Victoria said that the problem of inclusion is in the fashion industry

Victoria said that the problem of inclusion in the fashion industry is a “huge problem” that needs to be solved, but she said that “someone has to start somewhere”.

‘There were a few days when I just felt bad and I spent a lot of time visiting a lot of doctors,’ she said. ‘They [her employers] they weren’t always great at it. As if nothing can ever be late or late because of that. ‘

After a hospital stay in 2012 when she ruptured a stomach ulcer and was later diagnosed with conditions including gastroparesis, IBS and IBD, she felt she was often a burden to the team.

Victoria was getting harder and more frustrating, even when she was working remotely.

‘They absolutely checked you out. That in itself was very stressful because obviously people were trying to prove that you were doing something.

Victoria's collection was presented at London Fashion Week and she is passionate about inclusion, working with models with disabilities to show off her clothes, striving for accessibility within fashion.  Pictured is one of her pieces at London Fashion Week

Victoria’s collection was presented at London Fashion Week and she is passionate about inclusion, working with models with disabilities to show off her clothes, striving for accessibility within fashion. Pictured is one of her pieces at London Fashion Week

She added: ‘When you really get sick sometimes, you just want to say’ Can’t I be sick? ‘

In 2017, Victoria decided to become a freelancer and founded Unhidden.

Although running your own business is stressful, she explained that being your own boss has its bonuses.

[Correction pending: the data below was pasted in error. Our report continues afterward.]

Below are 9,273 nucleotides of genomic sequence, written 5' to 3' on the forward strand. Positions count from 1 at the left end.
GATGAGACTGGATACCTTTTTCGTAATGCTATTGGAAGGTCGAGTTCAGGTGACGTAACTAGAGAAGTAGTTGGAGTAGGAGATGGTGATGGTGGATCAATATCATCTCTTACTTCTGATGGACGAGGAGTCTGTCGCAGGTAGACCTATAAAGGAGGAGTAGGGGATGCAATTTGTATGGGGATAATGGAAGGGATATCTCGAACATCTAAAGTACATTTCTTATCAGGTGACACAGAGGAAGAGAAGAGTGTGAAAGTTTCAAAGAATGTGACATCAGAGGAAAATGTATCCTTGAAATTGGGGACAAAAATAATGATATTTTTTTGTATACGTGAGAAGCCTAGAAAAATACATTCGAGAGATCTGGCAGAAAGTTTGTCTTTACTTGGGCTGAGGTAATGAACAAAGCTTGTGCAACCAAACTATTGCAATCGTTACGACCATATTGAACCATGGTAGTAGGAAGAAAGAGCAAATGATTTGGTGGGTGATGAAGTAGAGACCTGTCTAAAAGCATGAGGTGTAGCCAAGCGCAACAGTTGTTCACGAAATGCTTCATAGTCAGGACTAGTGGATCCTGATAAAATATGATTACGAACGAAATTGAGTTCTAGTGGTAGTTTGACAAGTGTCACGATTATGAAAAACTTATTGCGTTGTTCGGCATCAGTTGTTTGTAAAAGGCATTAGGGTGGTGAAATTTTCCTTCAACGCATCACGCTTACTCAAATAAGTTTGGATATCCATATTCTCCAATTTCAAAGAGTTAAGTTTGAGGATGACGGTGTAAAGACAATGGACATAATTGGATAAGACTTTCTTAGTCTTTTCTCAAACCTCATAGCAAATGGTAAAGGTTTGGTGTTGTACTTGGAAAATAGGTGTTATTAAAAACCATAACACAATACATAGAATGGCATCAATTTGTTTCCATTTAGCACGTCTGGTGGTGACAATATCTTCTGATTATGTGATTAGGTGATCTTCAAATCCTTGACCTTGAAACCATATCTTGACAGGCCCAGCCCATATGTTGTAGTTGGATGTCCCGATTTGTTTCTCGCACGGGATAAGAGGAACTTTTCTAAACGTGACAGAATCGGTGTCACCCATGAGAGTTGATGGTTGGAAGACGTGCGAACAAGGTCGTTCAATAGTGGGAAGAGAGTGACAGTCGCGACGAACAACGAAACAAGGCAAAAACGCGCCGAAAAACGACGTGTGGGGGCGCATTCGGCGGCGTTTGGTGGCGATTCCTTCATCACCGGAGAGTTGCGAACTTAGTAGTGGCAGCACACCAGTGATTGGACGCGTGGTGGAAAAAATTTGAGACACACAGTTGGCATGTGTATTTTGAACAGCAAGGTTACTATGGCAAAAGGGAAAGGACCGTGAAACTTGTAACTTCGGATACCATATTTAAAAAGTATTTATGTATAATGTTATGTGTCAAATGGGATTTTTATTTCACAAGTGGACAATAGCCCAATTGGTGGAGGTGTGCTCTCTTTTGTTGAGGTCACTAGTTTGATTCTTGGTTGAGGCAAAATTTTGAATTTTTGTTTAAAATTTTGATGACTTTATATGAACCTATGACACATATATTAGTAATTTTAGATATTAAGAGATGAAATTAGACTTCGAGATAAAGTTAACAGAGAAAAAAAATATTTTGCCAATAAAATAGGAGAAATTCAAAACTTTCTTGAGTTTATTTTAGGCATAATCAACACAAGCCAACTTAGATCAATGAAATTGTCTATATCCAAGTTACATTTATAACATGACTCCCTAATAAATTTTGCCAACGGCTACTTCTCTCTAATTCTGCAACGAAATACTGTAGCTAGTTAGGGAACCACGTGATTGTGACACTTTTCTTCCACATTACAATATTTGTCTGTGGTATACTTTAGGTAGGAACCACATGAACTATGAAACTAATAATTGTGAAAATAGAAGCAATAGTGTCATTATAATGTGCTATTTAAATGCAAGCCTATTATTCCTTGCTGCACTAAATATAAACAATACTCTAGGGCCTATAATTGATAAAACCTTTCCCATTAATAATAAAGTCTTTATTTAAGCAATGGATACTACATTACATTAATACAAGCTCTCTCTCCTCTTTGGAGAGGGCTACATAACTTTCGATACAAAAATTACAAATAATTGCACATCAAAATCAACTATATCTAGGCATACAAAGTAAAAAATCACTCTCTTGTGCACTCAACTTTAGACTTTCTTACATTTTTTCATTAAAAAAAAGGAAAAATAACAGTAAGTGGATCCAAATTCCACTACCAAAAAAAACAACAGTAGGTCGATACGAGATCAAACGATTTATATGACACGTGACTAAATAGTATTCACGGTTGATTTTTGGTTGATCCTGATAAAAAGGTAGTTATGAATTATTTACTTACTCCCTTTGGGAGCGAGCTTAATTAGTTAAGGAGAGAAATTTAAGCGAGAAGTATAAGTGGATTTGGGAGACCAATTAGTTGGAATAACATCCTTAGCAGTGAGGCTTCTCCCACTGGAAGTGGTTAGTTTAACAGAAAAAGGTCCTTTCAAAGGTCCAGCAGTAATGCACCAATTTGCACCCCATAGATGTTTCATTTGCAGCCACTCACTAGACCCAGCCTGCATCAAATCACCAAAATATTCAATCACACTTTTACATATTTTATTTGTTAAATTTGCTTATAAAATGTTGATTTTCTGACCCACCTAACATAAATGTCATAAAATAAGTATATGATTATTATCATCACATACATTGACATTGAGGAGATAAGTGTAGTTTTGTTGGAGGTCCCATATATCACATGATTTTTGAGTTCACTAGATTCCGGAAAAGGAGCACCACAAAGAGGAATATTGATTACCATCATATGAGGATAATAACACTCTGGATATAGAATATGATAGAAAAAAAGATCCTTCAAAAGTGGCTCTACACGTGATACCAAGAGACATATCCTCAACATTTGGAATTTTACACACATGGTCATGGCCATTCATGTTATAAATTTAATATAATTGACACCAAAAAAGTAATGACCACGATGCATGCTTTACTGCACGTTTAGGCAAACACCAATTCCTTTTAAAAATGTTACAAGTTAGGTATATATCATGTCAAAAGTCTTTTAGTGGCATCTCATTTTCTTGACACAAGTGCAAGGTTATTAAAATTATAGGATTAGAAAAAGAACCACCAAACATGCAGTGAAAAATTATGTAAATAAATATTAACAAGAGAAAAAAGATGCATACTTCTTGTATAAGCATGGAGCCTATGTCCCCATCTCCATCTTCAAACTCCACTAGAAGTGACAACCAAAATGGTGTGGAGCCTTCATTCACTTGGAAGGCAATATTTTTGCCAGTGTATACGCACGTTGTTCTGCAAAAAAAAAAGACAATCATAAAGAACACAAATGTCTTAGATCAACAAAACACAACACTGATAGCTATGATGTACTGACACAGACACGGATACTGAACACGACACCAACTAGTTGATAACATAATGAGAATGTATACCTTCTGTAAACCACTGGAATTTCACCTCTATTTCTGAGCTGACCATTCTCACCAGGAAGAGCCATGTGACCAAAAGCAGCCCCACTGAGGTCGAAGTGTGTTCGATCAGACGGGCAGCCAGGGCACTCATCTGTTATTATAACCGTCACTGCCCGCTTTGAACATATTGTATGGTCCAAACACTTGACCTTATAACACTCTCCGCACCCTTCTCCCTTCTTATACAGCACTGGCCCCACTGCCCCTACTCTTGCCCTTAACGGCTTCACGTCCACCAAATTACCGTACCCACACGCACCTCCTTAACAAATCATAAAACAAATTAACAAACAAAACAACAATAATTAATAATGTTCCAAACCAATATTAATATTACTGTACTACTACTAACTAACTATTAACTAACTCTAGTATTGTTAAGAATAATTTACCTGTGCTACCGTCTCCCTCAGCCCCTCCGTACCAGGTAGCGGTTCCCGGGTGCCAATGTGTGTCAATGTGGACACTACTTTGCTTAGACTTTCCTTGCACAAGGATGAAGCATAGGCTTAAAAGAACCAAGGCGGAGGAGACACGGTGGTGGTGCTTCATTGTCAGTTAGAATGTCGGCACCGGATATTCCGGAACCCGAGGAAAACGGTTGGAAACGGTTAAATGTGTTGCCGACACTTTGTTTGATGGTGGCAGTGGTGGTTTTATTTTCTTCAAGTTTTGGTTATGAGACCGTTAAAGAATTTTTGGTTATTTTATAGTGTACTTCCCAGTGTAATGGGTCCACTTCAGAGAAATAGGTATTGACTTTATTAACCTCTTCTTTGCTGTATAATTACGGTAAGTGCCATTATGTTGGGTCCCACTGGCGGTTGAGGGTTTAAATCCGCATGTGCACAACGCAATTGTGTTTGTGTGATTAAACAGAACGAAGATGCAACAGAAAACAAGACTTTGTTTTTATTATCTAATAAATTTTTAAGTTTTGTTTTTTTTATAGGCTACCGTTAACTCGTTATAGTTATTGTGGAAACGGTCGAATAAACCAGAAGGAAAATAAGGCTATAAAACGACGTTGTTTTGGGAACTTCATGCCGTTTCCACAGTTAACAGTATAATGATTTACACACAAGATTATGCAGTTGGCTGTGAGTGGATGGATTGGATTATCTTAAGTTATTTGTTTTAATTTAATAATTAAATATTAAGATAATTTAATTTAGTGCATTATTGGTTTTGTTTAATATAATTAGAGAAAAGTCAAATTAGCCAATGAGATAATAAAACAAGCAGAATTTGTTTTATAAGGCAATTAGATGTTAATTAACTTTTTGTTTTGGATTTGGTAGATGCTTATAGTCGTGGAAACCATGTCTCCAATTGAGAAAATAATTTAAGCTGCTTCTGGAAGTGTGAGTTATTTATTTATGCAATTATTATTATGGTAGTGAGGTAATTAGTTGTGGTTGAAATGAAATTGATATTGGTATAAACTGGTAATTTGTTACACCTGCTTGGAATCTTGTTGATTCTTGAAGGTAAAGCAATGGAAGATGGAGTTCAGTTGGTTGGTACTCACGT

‘I have good and bad days working Unhidden,’ she said. “Since I work from home, sometimes I need to take a bath. Sometimes I just need to lie down for an hour and I can do it because I work for myself. ‘

There was an Unhidden pop-up store on Oxford Street in 2021 and it is available for purchase online.

Covers can also be used for discreet access to pipes and people in wheelchairs

Wrapped tops also have winged sleeves that allow for easy hand movement.  The adjustments are subtle and look like everyone’s clothes

Covers can also be used for discreet access to pipes and people in wheelchairs. Clothing adjustments are subtle and look like everyone’s clothing, allow for dignity and are different from medically tailored clothing

Unhidden pieces cost between 30 and 90 pounds. Victoria hopes to lower the price when it can afford factory production lows.

The designs are made from dead material / excess fabric left over from other brands that would otherwise go to landfill.

Victoria also hopes to bring about change in the fashion industry as a whole.

She said: ‘I think there has to be some kind of mandate or policy change. I think that fashion businesses need to be far more transparent in terms of the number of employees with disabilities.

‘I know I have never seen a user in a wheelchair where I have ever worked. They have done so much when it comes to mental health, but not disability. I think they have a lot of people who provide first aid for mental health that they train. Capitalism itself is quite capable. ‘